On a sweltering afternoon in northeastern Madagascar, the coolness of a leaf’s shade is an attractive respite for a frog. But some of these oases may hide hungry architects: huntsman spiders.
New observations show that the gangly spiders partially attach two leaves together using silk, creating a leafy hollow. One of the arachnids was spotted eating a frog inside one of the pockets, suggesting that the spiders create the structures to lure and trap frogs, researchers report December 11 in Ecology and Evolution.
In 2017 and 2018, biologist Thio Rosin Fulgence and colleagues were conducting an ecological survey in Madagascar when Dominic Martin, an ecologist at the University of Göttingen in Germany, spotted a large huntsman spider (Damastes sp.) eating a small Madagascar reed frog (Heterixalus andrakata). The spider was on a small tree, near a pair of overlapping leaves that had been attached together with spider silk to create a pocket. Upon approach, the spider backed into its leafy lair, amphibian prize in tow.
“The first time that we found this phenomenon, we were very excited,” says Fulgence, of the University of Antananarivo in Madagascar. The next year, while conducting reptile and amphibian surveys in roughly the same region, Fulgence found three more of the spiders hiding in similar leaf retreats. These spiders weren’t spotted with prey, he says.
Some spiders are known to prey on larger and stronger vertebrates such as a mouse opossum and even frogs, if given the opportunity (SN: 2/28/19). When that happens, the arachnids are commonly seen as winning the vertebrate jackpot. But huntsman spiders, in contrast, may be specifically targeting frogs as prey, the researchers say. By attaching the leaves together, the spiders are creating cool and dark microhabitats that would be desirable in a dry, searing environment with plenty of predatory birds, Fulgence says.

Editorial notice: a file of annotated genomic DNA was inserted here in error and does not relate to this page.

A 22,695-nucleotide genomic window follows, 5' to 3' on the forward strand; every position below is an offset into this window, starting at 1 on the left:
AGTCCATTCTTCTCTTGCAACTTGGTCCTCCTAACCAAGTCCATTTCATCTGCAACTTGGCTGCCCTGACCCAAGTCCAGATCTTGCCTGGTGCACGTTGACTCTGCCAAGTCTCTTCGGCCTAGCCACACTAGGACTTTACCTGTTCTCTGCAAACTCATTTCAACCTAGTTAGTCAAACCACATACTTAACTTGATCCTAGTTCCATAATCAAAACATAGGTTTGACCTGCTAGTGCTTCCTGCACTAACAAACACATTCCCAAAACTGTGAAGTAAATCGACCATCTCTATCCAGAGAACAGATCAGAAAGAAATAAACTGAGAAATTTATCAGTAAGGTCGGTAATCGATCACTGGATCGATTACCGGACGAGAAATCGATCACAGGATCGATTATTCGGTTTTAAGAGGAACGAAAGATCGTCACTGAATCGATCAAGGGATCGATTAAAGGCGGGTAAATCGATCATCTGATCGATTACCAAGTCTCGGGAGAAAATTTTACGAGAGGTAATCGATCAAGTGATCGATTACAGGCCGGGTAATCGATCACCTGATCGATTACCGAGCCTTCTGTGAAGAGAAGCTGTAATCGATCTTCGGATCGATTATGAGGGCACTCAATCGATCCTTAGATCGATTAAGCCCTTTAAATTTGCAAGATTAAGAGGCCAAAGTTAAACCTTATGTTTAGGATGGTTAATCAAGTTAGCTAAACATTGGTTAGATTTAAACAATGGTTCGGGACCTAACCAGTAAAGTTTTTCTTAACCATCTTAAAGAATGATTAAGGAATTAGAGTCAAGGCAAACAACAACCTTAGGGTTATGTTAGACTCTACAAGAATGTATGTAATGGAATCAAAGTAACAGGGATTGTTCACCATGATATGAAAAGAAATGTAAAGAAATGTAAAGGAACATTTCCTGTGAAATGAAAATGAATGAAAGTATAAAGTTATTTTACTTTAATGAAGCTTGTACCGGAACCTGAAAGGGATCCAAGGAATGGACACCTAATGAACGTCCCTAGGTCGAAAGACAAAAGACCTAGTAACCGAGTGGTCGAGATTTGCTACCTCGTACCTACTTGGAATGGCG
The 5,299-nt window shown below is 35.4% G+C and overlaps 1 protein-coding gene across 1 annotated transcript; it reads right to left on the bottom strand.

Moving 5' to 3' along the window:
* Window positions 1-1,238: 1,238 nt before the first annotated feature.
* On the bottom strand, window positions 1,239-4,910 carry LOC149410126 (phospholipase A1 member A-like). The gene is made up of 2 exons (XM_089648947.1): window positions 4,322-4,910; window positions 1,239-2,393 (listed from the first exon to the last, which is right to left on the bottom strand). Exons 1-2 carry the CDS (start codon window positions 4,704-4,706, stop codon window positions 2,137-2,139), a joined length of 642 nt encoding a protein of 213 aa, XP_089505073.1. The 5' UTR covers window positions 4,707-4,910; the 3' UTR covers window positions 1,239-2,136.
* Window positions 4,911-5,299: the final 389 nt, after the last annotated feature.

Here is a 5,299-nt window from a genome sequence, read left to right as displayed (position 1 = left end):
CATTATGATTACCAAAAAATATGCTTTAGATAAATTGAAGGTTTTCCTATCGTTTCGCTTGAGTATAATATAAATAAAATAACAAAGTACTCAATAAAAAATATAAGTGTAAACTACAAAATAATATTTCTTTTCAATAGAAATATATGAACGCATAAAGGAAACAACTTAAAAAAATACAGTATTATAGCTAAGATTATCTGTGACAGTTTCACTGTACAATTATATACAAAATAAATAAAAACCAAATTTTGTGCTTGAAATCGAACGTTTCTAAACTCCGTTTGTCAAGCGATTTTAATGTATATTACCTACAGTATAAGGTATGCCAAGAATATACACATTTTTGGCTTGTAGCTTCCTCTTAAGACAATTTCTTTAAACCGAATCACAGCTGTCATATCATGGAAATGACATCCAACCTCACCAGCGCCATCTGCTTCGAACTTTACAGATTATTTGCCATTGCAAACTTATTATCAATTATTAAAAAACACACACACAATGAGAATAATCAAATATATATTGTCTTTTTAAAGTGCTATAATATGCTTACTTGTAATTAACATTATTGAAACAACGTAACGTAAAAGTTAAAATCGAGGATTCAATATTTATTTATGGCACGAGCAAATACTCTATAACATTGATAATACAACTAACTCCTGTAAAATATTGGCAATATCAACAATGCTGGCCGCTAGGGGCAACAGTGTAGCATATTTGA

Still, these spiders could simply be hiding in the leafy retreats and ambushing prey passing by, not using the structures as traps, says Stano Pekár, a behavioral biologist at Masaryk University in Brno, the Czech Republic, who was not involved with the research.
That’s true, agrees Jose Valdez, a conservation biologist at the German Centre for Integrative Biodiversity Research in Leipzig. But “what makes me think otherwise is that not only did the researchers find [the leaf retreats] multiple times, but that the spider was weaving the edges of the leaves,” says Valdez, who was not involved with the study. “I would think there would be much easier places for these spiders to hide in a forest.”
Part of the reason for the uncertainty is that the spider spotted eating a frog was first seen outside its leaf pocket as the arachnid was consuming its prey. “Only detailed observations and experiments” can confirm if the leaves are a frog trap, says Rodrigo Willemart, a zoologist at the University of São Paulo, who also was not involved in the research.
If so, such a tool could be unique among spiders, Willemart says. “I don´t know of papers that have reported on traps built by spiders specifically for capturing vertebrates.”